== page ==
Is that Ute or Dual Cab really exempt from FBT?

CURRENT AS AT 5 OCTOBER 2018

 

The Australian Tax Office (ATO) has recently announced a crackdown on work related expenses, including motor vehicle deductions.

This crackdown will also extend to employers who provide motor vehicles to employees and who are subject to Fringe Benefits Tax (FBT) on those vehicles specifically regarding the private use of these business vehicles.

There has been a huge increase in the number of dual cab ute and 4-wheel drive sales over the past few years. This has partly been due to the mistaken belief that these vehicles are eligible vehicles and are fully tax deductible and/or are exempt from FBT.

As part of the ATO crackdown on private use of work related motor vehicles and business vehicles the ATO has now reverted to a principals-based approach (ie. usage) for the private use exemption criteria for eligible vehicles

  • Taxis, panel vans, single cab utes: qualify for the work-related use exemption
  • Dual cab utes & 4-wheel drives (other than utes or dual cabs): only qualify for the work-related use exemption if they are designed to carry a lead of one tonne or more or are not designed for the principal purpose of carrying passengers.

The work-related use exemption allows a vehicle use to be deemed to be 100% work-related for an eligible vehicle where the private use is minimal (per ATO guidelines summarised below).

The ATO released MT 2024 in September 1986 summarised what dual cab vehicles would qualify for the work-related use exemption (ie. designed to carry a load of one tonne or more or not designed for principal purpose of carrying passengers). However, it appears a lot of taxpayers (and motor vehicles sales representatives) are assuming their dual cab ute or 4-wheel drives qualify for the work-related use exemption and are fully deductible and/or exempt from the private use rules.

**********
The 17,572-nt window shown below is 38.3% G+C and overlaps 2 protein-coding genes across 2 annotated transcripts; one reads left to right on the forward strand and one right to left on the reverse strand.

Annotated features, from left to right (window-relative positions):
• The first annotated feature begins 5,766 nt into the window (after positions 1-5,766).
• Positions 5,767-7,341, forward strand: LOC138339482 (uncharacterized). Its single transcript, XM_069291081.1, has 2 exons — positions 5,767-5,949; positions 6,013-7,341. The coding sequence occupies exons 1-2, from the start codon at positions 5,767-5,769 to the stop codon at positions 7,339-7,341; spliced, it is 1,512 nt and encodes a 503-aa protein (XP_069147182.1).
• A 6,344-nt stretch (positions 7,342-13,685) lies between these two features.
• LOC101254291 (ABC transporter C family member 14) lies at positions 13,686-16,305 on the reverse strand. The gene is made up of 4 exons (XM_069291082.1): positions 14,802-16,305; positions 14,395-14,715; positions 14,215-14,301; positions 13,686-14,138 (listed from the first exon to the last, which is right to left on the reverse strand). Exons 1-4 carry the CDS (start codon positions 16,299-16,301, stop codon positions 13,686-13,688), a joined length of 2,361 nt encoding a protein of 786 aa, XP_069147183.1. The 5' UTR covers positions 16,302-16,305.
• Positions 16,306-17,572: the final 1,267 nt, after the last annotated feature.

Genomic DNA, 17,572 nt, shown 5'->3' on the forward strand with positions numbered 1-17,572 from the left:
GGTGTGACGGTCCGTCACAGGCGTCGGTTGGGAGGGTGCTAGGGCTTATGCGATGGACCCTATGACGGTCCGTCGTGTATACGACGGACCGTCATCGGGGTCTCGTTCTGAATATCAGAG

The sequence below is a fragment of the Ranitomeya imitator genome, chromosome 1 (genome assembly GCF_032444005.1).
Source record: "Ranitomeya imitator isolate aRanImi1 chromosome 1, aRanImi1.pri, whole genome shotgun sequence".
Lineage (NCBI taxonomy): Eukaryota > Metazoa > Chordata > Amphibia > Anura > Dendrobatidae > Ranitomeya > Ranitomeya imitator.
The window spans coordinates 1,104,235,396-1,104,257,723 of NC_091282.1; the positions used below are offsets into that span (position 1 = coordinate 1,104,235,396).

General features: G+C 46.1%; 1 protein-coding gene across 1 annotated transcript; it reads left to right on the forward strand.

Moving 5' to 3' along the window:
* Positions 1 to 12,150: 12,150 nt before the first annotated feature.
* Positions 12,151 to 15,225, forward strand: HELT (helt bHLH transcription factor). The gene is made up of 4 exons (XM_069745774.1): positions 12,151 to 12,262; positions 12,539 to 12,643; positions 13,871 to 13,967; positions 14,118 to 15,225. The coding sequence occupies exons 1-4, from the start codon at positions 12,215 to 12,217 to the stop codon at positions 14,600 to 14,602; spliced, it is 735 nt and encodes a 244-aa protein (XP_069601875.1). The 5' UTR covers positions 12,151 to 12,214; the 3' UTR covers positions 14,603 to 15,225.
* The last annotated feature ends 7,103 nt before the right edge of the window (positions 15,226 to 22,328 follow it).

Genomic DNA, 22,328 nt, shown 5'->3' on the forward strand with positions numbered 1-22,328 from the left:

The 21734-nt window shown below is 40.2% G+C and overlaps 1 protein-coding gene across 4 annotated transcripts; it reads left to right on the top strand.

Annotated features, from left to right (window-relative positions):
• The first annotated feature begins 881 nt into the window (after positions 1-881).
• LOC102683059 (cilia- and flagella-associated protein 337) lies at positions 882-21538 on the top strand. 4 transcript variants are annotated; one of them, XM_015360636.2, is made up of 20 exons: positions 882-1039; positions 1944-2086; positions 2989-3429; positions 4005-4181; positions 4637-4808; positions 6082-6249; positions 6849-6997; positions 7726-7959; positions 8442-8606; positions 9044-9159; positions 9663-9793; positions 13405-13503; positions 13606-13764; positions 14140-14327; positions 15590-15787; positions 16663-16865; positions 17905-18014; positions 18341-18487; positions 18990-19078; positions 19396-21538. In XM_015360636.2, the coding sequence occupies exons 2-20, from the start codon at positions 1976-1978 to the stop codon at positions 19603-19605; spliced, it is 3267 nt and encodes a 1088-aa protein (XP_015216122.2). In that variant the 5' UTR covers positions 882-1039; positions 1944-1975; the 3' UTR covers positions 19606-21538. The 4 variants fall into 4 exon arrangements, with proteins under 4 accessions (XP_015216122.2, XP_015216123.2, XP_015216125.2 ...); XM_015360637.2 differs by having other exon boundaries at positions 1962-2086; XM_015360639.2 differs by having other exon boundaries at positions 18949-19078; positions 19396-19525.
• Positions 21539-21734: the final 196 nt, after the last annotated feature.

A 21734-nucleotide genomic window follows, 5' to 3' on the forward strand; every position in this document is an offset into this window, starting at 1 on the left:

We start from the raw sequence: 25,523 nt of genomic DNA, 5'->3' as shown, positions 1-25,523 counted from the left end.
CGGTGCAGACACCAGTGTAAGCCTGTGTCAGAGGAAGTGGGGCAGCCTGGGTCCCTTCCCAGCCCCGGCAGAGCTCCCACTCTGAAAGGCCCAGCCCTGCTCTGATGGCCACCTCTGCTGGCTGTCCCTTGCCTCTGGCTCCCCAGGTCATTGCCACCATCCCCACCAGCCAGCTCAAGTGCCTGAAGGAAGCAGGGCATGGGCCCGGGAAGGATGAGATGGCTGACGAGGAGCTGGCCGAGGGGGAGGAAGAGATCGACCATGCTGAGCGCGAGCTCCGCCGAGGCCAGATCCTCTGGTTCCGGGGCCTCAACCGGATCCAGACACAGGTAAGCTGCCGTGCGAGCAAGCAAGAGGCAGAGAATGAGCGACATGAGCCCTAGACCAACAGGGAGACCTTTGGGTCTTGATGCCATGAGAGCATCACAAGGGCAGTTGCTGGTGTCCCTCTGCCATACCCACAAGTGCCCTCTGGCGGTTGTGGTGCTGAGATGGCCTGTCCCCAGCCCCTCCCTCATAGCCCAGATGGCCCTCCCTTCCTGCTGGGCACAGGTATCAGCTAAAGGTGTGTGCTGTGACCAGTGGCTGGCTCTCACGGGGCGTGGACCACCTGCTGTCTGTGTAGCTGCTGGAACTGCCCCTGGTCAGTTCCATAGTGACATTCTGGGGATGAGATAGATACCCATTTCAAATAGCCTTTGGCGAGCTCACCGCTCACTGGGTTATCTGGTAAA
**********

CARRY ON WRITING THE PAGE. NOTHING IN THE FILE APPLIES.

So how are the load capacity and passenger carrying capacity of eligible vehicles determined?

Load capacity

The load capacity is taken to be the gross vehicle weight (including the maximum load) less the kerb weight (unladen but including a full tank of fuel and installed options including spare wheel, tyre jack etc).

Passenger carrying capacity

The passenger carrying capacity is taken to be the designed seating capacity multiplied by 68kg.

If the total passenger weight exceeds the remaining load capacity the vehicle is taken to be designed for the principal purpose of carrying passengers and will not be an eligible vehicle for the work-related use exemption.

Example:

  • if the gross vehicle weight is 2,000kg, and the kerb weight is 1400kg and the seating capacity is 5.
  • Then the load capacity is 600kg, (gross vehicle weight of 2,000kg less the kerb weight of 1,400kg) but the majority of 340kg of the load is passengers (5 x 68kg)
  • Therefore, the vehicle is designed for the principal purpose of carrying passengers and will not be an eligible vehicle for the work-related use exemption.

MT 2024 was released in September, 1986 and the ATO possibly felt that taxpayers believed that it was no longer relevant, so in December, 2017 the ATO released Practical Compliance Guide PCG 2017/D14 which has now been released in final form on 11 July 2018 as PCG 2018/3.

This Practical Compliance Guide clarifies the ATO practice of determining what vehicles qualify as eligible vehicles for the work-related use exemption.

Under the FBT Act a car benefit is subject to FBT, but an eligible vehicle is exempt from FBT where the private use is limited to work related travel (which for an eligible vehicle can include home to work travel) and other private use is minor, infrequent and irregular.

The ATO has stated in PCG 2018/3 that to reduce compliance costs and to provide certainty, that they will not apply compliance resources to determine the private use of vehicles if employers comply with their guidelines in PCG 2018/3:

  • Eligible vehicle
  • Value less than the luxury car tax threshold
  • Not included in a salary packaging arrangement
  • A policy in place to limit the private use
  • Employees travel from home to work and diversions add no more than 2km
  • Private use is no more than 1,000km in total p.a. and no more than 200km per journey.

Whilst the ATO state that these guidelines are to help reduce compliance costs how are businesses supposed to know that the diversions add no more than 2km and private use is no more than 1,000 km in total p.a. and no more than 200km per journey without having to keep compliance records and declarations from employees?

It is now very clear that not all dual cab utes or 4-wheel drives qualify as eligible vehicles. Instead the private use rules for cars will apply to these vehicles. Care is needed in this area and, as always, contact us if you have any queries.

 

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